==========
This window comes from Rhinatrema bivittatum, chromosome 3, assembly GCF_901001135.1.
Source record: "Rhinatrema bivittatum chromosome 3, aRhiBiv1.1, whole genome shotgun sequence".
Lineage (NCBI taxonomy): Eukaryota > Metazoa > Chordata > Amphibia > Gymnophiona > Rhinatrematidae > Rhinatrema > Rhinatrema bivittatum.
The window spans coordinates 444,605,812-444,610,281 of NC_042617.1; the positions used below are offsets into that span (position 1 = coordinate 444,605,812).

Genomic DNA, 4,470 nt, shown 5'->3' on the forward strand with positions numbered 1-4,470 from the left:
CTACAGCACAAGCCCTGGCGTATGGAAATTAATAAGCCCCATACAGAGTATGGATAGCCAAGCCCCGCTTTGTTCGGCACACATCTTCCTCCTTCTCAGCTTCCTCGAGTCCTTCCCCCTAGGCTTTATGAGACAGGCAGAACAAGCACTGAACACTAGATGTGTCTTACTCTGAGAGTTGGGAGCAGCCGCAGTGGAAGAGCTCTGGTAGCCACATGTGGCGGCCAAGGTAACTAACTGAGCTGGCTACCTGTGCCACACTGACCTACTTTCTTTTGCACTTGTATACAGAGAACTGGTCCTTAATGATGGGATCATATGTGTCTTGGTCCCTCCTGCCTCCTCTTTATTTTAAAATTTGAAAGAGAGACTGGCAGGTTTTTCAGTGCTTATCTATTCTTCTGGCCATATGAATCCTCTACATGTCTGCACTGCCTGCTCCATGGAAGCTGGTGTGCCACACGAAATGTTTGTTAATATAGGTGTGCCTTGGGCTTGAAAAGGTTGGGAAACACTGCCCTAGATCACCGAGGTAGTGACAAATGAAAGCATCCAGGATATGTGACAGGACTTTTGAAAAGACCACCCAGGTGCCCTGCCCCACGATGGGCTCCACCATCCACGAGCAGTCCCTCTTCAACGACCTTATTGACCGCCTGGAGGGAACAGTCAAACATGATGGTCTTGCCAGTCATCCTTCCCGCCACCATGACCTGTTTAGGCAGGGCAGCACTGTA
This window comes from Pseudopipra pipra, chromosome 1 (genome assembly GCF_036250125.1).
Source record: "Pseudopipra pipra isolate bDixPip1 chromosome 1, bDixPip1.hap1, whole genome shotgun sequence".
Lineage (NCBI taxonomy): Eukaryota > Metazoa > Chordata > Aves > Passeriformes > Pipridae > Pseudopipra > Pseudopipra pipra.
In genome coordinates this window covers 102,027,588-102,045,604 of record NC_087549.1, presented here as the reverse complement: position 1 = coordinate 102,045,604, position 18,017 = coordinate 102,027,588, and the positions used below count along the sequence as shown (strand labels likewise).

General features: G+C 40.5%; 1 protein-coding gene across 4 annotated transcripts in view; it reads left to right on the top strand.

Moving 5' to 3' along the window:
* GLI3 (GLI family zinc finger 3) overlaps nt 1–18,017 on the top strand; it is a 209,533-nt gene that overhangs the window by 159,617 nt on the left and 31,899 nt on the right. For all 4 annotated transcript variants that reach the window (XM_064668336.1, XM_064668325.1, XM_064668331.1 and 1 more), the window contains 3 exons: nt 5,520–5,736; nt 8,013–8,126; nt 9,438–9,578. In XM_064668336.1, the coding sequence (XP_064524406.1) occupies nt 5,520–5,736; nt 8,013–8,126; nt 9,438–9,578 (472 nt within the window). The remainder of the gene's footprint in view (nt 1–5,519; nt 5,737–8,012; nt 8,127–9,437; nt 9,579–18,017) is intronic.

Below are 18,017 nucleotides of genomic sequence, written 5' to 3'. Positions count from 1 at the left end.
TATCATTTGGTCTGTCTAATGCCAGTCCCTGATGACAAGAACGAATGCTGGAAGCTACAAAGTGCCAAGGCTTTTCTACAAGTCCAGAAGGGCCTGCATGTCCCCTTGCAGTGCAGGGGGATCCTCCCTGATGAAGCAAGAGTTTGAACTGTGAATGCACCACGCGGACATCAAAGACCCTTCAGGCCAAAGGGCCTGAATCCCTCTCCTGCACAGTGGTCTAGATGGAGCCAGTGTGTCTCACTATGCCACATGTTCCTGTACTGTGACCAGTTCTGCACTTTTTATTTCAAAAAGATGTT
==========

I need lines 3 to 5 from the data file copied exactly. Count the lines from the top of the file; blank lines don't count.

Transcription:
Lineage (NCBI taxonomy): Eukaryota > Metazoa > Chordata > Amphibia > Gymnophiona > Rhinatrematidae > Rhinatrema > Rhinatrema bivittatum.
The window spans coordinates 444,605,812-444,610,281 of NC_042617.1; the positions used below are offsets into that span (position 1 = coordinate 444,605,812).

Genomic DNA, 4,470 nt, shown 5'->3' on the forward strand with positions numbered 1-4,470 from the left: